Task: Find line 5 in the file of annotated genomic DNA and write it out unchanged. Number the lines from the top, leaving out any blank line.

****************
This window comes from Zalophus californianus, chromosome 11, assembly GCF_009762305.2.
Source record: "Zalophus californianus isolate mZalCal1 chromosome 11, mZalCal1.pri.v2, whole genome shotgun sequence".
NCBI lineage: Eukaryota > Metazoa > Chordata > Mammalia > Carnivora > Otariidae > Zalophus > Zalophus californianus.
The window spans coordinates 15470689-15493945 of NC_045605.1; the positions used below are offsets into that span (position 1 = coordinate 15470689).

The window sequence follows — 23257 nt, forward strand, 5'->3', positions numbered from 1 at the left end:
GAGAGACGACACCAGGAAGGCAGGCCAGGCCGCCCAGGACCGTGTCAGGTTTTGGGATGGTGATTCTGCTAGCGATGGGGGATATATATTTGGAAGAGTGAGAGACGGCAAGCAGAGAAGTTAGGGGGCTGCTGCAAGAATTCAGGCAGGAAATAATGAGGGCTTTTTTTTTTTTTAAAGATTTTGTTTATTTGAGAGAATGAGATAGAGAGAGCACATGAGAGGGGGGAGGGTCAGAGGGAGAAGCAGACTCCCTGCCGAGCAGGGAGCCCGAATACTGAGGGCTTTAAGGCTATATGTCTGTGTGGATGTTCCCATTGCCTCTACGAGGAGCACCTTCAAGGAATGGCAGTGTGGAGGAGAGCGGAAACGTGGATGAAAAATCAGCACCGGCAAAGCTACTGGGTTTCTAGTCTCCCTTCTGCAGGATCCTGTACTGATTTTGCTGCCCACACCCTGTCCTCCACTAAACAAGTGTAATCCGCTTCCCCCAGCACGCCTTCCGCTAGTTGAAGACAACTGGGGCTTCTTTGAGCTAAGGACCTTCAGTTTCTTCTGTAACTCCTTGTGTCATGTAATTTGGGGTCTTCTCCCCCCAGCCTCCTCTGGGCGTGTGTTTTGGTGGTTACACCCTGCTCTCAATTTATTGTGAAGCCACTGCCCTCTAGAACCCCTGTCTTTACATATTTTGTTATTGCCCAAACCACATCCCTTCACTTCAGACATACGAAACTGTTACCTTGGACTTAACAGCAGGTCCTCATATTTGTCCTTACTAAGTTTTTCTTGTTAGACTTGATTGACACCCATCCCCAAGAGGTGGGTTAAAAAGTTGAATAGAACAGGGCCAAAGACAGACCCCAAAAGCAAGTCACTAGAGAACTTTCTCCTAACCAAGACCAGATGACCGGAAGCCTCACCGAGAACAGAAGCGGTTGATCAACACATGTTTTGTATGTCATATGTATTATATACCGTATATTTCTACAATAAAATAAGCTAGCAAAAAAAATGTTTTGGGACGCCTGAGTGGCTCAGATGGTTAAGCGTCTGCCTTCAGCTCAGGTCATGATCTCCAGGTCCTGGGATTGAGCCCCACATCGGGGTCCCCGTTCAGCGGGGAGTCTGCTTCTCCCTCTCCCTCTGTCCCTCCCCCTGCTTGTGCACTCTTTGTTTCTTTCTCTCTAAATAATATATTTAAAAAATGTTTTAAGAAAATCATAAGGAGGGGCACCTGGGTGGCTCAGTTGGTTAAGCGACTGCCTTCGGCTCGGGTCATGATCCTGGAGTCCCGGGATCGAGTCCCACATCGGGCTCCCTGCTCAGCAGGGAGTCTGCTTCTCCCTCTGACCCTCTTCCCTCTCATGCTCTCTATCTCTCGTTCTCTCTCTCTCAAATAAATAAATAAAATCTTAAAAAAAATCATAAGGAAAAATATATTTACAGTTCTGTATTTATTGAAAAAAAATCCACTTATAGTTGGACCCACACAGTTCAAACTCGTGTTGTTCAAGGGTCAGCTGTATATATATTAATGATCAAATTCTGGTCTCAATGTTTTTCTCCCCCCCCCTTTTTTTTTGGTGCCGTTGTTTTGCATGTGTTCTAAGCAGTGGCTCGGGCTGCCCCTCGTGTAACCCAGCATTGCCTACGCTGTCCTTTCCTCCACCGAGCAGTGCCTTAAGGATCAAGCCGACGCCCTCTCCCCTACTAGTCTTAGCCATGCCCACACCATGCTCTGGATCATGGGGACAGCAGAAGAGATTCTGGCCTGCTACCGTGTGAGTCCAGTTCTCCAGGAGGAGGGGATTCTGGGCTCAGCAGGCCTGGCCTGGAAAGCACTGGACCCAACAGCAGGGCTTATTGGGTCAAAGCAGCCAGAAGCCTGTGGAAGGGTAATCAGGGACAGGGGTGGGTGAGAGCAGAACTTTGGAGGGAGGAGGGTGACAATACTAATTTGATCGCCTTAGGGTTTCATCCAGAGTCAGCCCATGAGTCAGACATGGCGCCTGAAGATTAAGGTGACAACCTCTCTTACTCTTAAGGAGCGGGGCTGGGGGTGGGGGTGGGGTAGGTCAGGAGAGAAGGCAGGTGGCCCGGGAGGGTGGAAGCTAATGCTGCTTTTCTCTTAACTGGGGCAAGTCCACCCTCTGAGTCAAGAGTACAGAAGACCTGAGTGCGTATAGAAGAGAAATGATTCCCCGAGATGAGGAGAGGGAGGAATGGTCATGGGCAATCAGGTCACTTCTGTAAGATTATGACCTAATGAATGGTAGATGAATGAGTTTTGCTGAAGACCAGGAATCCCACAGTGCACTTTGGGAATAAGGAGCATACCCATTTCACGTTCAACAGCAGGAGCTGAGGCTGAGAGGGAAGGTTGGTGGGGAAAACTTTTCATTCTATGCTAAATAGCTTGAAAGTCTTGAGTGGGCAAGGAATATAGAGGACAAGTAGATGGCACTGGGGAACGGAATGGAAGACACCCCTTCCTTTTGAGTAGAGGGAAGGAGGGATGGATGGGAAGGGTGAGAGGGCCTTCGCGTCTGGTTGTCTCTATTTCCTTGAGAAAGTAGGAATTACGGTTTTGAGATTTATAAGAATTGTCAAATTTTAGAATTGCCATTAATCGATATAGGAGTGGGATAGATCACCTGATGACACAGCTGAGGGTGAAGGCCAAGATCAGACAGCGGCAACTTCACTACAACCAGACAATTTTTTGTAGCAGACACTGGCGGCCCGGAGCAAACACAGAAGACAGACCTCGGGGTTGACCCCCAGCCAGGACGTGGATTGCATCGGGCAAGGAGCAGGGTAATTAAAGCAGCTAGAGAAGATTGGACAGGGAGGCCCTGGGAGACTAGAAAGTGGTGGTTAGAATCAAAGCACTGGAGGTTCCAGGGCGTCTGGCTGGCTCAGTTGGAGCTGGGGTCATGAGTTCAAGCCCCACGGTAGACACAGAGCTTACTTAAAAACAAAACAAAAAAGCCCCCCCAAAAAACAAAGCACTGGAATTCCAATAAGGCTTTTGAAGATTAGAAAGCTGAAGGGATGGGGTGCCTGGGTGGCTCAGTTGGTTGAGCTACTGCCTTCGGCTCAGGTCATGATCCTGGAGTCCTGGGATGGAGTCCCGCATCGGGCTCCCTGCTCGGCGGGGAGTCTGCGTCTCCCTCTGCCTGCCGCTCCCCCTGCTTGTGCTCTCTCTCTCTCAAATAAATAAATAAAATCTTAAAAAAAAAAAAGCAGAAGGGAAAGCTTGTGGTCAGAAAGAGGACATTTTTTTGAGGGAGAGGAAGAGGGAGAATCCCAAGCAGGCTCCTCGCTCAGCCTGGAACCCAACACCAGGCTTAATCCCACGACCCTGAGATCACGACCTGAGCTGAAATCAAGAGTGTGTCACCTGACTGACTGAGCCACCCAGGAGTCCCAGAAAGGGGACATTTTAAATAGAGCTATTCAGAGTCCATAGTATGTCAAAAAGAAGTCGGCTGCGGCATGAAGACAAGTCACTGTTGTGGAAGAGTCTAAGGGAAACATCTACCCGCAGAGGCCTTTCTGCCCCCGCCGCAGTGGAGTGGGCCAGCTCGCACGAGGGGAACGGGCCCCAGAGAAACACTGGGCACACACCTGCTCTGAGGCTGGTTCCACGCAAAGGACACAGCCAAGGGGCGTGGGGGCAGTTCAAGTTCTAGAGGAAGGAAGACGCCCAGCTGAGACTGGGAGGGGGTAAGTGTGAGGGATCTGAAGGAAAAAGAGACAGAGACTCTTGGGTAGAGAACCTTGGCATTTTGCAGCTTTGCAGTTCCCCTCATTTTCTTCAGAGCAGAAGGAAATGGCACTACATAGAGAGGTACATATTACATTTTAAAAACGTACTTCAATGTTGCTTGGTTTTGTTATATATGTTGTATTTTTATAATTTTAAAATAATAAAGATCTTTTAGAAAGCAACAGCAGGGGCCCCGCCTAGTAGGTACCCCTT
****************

The window sequence follows — 23257 nt, forward strand, 5'->3', positions numbered from 1 at the left end: